# Properties of the Riemann integral

We start by listing some properties that should seem obvious because the Riemann integral is understood as an area (mathematical).

Fact.
(i) Let f be a Riemann integrable function on [a,b]. If f ≥ 0 on [a,b], then .
If f is continuous on [a,b] and f > 0 on [a,b], then .

(ii) Let f be a Riemann integrable function on [−a,a]. If f is an odd function, then .
If f is an even function, then .

(iii) Let f be a Riemann integrable function on [a,b]. If m,M are real numbers such that m ≤ f ≤ M on [a,b], then (iv) Let f and g be Riemann integrable functions on [a,b]. If f ≤ g on [a,b], then (v) Let f be a Riemann integrable function on [a,b]. Then its absolute value f | is a Riemann integrable function on [a,b] and The two properties in (ii) follow from the symmetry of graph just by looking at a picture: Also other kinds of symmetry can be useful at times, for instance the following result should be hardly surprising: Indeed, since the graph of the sine function is symmetric, the areas above and below the x-axis cancel each other out.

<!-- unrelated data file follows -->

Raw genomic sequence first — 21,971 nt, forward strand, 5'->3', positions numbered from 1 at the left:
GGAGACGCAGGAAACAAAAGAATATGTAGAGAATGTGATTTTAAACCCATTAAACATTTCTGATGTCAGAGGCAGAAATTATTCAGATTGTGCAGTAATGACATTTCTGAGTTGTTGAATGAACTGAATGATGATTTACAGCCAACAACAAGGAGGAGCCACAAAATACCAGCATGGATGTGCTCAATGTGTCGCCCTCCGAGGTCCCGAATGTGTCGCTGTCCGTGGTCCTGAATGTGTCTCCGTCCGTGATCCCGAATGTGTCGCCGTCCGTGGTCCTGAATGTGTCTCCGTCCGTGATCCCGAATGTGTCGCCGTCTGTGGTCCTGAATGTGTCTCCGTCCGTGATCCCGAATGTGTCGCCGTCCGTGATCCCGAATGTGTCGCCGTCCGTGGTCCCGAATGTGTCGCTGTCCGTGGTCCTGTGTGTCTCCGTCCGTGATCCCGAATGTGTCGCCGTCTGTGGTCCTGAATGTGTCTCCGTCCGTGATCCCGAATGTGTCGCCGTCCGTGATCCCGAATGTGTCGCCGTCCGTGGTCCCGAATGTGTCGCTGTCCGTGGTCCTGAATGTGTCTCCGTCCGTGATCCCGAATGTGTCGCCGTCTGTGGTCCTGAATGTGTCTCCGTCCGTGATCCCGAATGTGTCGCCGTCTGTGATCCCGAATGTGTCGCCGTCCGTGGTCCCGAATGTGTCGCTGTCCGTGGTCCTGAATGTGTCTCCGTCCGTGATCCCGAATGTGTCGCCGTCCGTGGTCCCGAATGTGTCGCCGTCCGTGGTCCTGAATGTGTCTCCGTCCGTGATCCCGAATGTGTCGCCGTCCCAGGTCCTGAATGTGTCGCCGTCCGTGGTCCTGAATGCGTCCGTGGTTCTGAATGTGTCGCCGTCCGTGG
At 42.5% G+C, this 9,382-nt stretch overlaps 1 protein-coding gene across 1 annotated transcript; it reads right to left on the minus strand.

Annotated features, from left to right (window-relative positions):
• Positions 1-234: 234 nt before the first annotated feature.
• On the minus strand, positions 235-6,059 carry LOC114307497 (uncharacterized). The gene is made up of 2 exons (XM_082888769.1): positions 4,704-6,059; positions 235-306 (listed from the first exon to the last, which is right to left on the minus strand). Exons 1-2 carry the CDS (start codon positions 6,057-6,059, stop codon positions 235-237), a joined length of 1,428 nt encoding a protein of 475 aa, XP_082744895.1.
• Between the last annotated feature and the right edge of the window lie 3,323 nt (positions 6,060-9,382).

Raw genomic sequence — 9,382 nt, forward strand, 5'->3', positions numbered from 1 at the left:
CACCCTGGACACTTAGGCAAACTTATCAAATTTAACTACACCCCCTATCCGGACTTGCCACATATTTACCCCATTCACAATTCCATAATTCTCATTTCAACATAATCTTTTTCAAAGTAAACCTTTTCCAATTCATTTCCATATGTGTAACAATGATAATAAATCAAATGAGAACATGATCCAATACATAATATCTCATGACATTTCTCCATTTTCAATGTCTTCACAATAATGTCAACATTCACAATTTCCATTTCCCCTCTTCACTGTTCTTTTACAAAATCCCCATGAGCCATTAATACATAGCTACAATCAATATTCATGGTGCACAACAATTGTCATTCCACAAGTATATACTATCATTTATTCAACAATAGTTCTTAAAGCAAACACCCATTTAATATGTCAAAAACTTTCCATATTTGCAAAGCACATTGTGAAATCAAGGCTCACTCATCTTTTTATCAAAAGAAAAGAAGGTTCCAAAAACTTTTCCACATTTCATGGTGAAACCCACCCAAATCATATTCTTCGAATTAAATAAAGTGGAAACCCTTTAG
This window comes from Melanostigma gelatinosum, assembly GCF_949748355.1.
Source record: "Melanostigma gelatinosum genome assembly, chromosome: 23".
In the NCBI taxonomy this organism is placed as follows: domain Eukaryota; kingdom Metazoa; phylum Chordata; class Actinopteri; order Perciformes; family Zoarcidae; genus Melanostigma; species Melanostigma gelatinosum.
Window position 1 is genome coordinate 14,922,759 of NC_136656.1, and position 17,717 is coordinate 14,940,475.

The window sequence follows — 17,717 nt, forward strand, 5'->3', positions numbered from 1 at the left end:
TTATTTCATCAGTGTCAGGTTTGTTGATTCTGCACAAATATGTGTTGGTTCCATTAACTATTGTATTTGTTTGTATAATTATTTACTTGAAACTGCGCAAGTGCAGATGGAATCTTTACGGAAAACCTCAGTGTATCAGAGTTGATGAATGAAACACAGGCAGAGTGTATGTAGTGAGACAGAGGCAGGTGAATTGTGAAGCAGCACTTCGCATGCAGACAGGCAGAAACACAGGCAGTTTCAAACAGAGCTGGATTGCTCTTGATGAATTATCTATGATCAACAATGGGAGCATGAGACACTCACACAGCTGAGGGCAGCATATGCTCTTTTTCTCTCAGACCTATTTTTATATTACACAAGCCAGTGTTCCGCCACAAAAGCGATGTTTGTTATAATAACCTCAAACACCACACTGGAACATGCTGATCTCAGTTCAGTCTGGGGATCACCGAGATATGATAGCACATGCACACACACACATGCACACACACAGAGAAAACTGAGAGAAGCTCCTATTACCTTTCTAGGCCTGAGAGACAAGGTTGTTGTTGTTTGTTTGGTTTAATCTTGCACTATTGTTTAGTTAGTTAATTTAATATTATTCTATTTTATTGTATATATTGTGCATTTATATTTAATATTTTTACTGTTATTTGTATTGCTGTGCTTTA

The comparison properties (iii) and (iv) should be clear from this picture: While the above facts were basically just observations, the following properties are quite important:

Theorem.
(i) Let a < b<c be real numbers, let f be a function defined on the interval [a,c]. The function f is Riemann integrable on [a,c] if and only if it is Riemann integrable on both [a,b] and [b,c]; then also (ii) Let f be a Riemann integrable function on [a,b], let k be a real number. Then the function kf is Riemann integrable on [a,b] and (iii) Let f and g be Riemann integrable functions on [a,b]. Then the function f + g is Riemann integrable on [a,b] and The first property should be again clear from a picture: The second property follows algebraically from the definition of the Riemann integral. Indeed, the constant k can be factored out of the supremum and infimum of f over individual segments, then out of the sums for upper and lower limits and finally from the infima and suprema defining the integral.

The third property is less obvious, since the supremum of a sum of two functions is definitely not equal to the sum of individual suprema. However, one has a suitable inequality there and it can be worked out. There is also a geometric argument, a curious reader may find the outline (along with some interesting tidbits concerning areas) here.